Passage of carbohydrate into the colon. Direct measurements in humans

Gastroenterology. 1983 Sep;85(3):589-95.


To quantify passage of unabsorbed dietary starch into the colon, 7 healthy volunteers had a multilumen tube positioned close to the ileocecal junction. Marker solution was perfused slowly, 20-40 cm above an aspiration site, to estimate, by marker dilution, flow through the ileum. On consecutive days, subjects ate liquidized meals containing 20 or 60 g starch; ileal aspirates were analyzed for starch and glucose for 5-6 h fasting and 4-7 h postprandially. Volume and carbohydrate concentrations were used to derive total carbohydrate traversing the ileum. In different subjects, unabsorbed carbohydrate was 453-4023 mg (2.3%-20.1%, mean 9.3%) for the smaller meal and 1332-6352 mg (2.2%-10.4%, mean 6.0%) for the larger. In 4 volunteers, hydrogen breath tests were performed on separate occasions after sucrose (50 g), lactulose (26 g), and the 20-g meal. Lactulose increased hydrogen excretion; sucrose and the test meal did not. We conclude that 2%-20% of dietary starch escapes absorption in the small bowel, confirming others' results using breath tests alone. Breath tests, though more convenient than intubation studies, may be a less sensitive index of starch malabsorption.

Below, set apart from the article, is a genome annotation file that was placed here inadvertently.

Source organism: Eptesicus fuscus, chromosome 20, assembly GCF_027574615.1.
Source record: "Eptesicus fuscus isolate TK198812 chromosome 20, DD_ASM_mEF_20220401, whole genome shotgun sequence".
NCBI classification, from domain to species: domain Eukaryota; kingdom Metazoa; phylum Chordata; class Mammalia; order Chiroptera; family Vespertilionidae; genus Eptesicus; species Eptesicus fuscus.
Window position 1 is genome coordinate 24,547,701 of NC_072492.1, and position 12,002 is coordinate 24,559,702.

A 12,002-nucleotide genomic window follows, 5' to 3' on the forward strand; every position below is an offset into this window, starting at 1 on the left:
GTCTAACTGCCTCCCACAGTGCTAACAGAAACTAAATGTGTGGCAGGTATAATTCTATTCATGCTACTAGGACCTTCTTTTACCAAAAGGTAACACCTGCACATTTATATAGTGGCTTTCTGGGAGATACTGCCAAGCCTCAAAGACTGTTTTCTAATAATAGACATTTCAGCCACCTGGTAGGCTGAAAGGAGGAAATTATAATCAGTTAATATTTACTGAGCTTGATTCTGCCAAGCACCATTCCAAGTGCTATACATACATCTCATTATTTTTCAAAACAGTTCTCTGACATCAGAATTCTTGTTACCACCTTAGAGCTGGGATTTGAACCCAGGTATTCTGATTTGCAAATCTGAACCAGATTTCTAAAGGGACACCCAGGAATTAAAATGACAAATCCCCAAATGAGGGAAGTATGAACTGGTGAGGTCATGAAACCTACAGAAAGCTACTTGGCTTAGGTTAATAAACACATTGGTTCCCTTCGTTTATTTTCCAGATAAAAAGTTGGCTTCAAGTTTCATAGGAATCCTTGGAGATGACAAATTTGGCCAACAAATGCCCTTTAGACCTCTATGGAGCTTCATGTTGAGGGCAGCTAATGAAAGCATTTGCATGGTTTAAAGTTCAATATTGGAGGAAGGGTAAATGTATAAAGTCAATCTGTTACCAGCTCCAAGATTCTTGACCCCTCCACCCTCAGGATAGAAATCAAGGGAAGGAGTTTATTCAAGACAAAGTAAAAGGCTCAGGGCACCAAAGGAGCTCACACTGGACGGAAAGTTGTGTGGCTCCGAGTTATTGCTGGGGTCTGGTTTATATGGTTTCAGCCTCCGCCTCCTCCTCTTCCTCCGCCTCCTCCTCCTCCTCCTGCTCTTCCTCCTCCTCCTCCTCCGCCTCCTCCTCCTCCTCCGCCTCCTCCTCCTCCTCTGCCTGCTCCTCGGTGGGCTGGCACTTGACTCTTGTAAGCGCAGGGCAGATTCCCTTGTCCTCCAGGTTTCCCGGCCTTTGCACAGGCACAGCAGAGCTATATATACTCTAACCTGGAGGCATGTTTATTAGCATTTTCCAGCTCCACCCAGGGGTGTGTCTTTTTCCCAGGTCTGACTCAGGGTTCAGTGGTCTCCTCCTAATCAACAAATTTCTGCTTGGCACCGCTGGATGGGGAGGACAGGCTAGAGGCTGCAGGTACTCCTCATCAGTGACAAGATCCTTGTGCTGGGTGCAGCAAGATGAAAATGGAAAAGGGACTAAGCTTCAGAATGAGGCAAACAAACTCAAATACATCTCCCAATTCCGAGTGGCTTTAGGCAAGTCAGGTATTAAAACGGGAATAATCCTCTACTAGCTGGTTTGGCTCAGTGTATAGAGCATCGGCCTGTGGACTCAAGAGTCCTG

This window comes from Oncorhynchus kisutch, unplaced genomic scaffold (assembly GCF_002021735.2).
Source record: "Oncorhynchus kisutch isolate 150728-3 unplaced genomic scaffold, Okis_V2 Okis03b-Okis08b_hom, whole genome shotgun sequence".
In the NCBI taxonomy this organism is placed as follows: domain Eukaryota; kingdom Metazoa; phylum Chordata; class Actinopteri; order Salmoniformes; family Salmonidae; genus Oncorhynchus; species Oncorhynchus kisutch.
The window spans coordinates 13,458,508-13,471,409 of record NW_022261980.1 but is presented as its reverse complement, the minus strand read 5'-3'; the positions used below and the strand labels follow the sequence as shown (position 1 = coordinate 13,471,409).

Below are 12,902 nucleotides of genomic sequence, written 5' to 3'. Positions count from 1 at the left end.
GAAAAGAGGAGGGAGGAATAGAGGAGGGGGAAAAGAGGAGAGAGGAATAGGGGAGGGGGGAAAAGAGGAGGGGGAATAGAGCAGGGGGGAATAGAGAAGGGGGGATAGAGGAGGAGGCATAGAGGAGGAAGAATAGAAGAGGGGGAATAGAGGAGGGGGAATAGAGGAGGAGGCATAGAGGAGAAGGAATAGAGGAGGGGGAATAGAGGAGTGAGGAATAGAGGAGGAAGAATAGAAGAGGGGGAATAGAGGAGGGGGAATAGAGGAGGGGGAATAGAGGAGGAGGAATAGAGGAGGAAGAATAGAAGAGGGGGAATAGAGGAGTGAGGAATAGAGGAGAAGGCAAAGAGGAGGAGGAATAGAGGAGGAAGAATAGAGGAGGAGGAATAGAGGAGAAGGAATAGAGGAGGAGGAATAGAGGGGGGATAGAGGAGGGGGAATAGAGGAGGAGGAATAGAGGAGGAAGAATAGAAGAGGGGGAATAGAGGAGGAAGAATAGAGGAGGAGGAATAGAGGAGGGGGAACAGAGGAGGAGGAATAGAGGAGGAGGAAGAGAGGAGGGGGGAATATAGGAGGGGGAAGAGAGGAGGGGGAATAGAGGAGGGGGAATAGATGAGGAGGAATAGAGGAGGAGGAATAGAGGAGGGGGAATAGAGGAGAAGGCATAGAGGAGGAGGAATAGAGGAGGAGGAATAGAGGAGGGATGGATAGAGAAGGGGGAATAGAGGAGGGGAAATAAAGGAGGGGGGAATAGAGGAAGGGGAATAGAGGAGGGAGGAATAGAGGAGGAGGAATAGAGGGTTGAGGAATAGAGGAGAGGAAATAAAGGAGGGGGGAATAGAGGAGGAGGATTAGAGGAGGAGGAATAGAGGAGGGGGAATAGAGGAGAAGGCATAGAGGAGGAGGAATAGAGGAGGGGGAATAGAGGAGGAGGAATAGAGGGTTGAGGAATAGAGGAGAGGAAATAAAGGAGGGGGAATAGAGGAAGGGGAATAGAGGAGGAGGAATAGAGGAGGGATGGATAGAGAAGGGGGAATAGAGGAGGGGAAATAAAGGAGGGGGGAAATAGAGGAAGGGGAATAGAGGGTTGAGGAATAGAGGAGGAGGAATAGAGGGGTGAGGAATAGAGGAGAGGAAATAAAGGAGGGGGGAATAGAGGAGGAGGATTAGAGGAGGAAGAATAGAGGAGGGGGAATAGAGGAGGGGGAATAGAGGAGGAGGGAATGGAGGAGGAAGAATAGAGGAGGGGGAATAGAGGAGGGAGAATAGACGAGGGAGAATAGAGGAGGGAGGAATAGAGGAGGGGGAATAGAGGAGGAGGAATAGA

Publication types

  • Research Support, Non-U.S. Gov't
  • Research Support, U.S. Gov't, P.H.S.

MeSH terms

  • Adult
  • Aged
  • Biological Transport
  • Breath Tests
  • Colon / physiology*
  • Dietary Carbohydrates / metabolism*
  • Female
  • Gastrointestinal Motility
  • Hexosamines / metabolism
  • Humans
  • Hydrogen
  • Ileocecal Valve / physiology
  • Ileum / physiology
  • Intestinal Absorption
  • Lactulose / metabolism
  • Male
  • Middle Aged
  • Mucus / physiology
  • Starch / metabolism*
  • Sucrose / metabolism
  • Time Factors


  • Dietary Carbohydrates
  • Hexosamines
  • Lactulose
  • Sucrose
  • Hydrogen
  • Starch